The danger is not just moral: without moderation, users’ feeds would constantly expose them to messages they find offensive, insulting or just plain rude, and many would eventually leave. So the need for tech companies to dedicate both artificial intelligence software and teams of human reviewers to detecting and removing everything from pornography to scams to graphic violence has become obvious.

In the opinion of Musk and a growing number of conservatives, however, the platforms have gone too far. They see a liberal bias in both the rules tech companies have established and how they enforce them. While these critics tend to support certain categories of content moderation, including efforts to prevent spam and bots, they resent those that appear to have a political dimension, such as policies against misinformation and hate speech. .

One response has been for conservatives to create their own social networks. Upstarts such as former President Donald Trump’s Rumble, Parler, Gab and Truth Social have emerged as alternatives to the big platforms, promising “freedom of speech” to users. In practice, all soon found the lack of moderation to be disastrous, and many adopted rules much like the ones they were trying to rebel against. So far, none have taken precedence over the mainstream.

Today, conservatives and libertarians are pushing to force their visions of unfettered speech on established platforms — whether by regulating them or, in Musk’s case, trying to buy them off.

Elon Musk wants “free speech” on Twitter. But for whom?

A law that took effect in Texas last week prohibits the biggest social platforms from discriminating based on a user’s “point of view”, and other states are considering similar laws. The Texas attorney general’s office did not respond to a request for comment on whether Texans who posted the Buffalo shooter’s propaganda could sue tech companies under the law for removing it.

Meanwhile, Musk said he believes “freedom of speech” on social media is “what is within the law” and that moderating legal speech would be “against the will of the people”.

Of course, the law is different in each country. In Russia, complying with the law would amount to prohibiting users from calling the war in Ukraine a war — a policy far more restrictive than Twitter’s current stance. In fact, Twitter has been widely blocked in Russia for refusing to comply with government censorship demands.

In the United States, however, the First Amendment protects a wide range of speech from government censorship. Constitutional scholars say this not only includes many types of spam, pornography and disinformation, but also hate speech and depictions of graphic violence. Which means it’s almost certainly legal to upload the grisly video of the Buffalo shooter, and likely his violently racist manifesto as well, depending on the context.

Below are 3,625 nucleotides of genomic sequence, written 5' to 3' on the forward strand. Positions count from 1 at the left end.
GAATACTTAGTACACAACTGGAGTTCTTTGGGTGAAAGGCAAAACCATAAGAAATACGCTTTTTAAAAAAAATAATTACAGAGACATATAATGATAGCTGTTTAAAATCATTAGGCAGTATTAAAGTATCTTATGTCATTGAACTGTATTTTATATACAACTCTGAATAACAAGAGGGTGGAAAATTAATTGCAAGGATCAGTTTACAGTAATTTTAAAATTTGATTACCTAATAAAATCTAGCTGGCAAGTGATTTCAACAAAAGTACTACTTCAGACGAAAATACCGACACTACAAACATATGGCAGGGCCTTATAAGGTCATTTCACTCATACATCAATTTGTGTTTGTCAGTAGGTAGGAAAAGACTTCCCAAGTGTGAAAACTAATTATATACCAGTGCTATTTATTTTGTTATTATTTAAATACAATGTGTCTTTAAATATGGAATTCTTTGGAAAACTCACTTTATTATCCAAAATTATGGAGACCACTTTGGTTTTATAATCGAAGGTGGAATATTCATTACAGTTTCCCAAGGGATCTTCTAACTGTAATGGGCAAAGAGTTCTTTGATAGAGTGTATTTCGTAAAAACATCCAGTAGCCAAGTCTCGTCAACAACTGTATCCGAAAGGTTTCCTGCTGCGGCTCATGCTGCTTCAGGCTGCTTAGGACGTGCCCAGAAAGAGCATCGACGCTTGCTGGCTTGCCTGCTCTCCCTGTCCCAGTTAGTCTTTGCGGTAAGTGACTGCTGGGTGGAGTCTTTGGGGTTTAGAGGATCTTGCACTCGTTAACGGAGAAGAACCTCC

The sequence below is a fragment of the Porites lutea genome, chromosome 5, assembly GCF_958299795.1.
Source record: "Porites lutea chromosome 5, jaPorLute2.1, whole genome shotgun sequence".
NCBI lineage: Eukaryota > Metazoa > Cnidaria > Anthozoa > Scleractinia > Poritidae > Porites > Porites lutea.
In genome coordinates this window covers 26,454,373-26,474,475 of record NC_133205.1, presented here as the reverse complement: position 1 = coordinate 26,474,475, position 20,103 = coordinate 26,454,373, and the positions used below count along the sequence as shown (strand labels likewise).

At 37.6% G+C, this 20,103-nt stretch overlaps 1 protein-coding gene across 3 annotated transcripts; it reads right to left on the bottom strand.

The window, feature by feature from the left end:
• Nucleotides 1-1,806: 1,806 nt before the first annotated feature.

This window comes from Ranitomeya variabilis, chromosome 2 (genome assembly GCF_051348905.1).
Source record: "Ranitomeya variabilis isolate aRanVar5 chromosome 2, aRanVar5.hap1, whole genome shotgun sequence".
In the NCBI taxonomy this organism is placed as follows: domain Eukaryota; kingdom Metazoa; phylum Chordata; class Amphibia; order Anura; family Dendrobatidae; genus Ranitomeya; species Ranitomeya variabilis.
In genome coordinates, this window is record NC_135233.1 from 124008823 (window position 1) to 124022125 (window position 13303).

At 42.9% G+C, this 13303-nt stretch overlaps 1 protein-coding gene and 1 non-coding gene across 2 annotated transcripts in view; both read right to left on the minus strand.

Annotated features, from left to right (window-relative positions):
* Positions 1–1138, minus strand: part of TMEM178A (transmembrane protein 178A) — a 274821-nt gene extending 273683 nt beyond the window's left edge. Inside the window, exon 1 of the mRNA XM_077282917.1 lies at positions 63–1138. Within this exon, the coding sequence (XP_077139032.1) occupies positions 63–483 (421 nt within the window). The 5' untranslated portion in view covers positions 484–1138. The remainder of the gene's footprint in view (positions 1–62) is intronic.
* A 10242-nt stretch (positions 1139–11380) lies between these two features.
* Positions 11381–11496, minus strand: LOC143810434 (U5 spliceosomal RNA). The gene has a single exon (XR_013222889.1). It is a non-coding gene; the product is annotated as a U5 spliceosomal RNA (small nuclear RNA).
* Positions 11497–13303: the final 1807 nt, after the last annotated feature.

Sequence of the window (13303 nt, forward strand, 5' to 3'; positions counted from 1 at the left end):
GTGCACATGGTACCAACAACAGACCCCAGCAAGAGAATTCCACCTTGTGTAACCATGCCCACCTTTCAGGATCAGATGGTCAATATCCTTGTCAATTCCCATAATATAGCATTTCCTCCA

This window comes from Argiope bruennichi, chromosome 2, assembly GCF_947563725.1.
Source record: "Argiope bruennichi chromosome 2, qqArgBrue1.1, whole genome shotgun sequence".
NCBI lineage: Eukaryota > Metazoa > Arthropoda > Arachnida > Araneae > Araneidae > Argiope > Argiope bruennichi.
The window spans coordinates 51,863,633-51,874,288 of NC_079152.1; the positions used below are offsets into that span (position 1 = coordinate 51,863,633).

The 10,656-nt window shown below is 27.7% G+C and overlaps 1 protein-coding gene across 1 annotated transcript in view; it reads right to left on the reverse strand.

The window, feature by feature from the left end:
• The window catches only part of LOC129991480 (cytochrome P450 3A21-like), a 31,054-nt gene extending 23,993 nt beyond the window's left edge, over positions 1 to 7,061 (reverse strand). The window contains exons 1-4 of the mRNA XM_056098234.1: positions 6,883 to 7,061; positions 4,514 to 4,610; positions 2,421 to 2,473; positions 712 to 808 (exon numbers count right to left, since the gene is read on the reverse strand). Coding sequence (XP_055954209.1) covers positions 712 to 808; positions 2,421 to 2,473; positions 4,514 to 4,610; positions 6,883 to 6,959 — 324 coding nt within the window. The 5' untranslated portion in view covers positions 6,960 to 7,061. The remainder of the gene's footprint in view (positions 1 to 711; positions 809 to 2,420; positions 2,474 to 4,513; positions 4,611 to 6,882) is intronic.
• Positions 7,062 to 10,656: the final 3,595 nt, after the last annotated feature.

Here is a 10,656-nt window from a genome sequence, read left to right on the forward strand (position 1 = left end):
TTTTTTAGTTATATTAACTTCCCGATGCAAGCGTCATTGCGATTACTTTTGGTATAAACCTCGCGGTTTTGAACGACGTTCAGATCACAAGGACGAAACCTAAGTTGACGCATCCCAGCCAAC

that we should Posting it is a different matter — “an ethical question, not a legal one,” said Jameel Jaffer, director of Columbia University’s Knight First Amendment Institute. The same goes for whether the platforms, which are private corporations with their own First Amendment rights, should allow it on their platforms.

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For tech companies, an ethical argument against releasing the shooter’s video and manifesto is that many users will no doubt find it upsetting or offensive. A stronger might be that, as the shooter himself acknowledged, the ability to spread his message far and wide was part of the motivation for the attack in the first place. So for the rigs that host it, they risk not only magnifying the damage to Buffalo, but also tacitly inciting the next mass shooter.

It’s unclear whether Musk himself has fully considered the implications of his own philosophy. He seemed adamant in his opinion that Twitter should allow most speech unless it violates the law. But soon after, criticizing the site’s permanent suspension of Trump, Musk said “wrong or bad” tweets should be “removed or made invisible.” He did not specify how this would square with his free speech absolutism.

The reality is that Big Tech companies, liberals, Musk, and conservatives all generally support free speech. They just disagree on where to draw the lines of what is acceptable on large public forums.

Christy J. Olson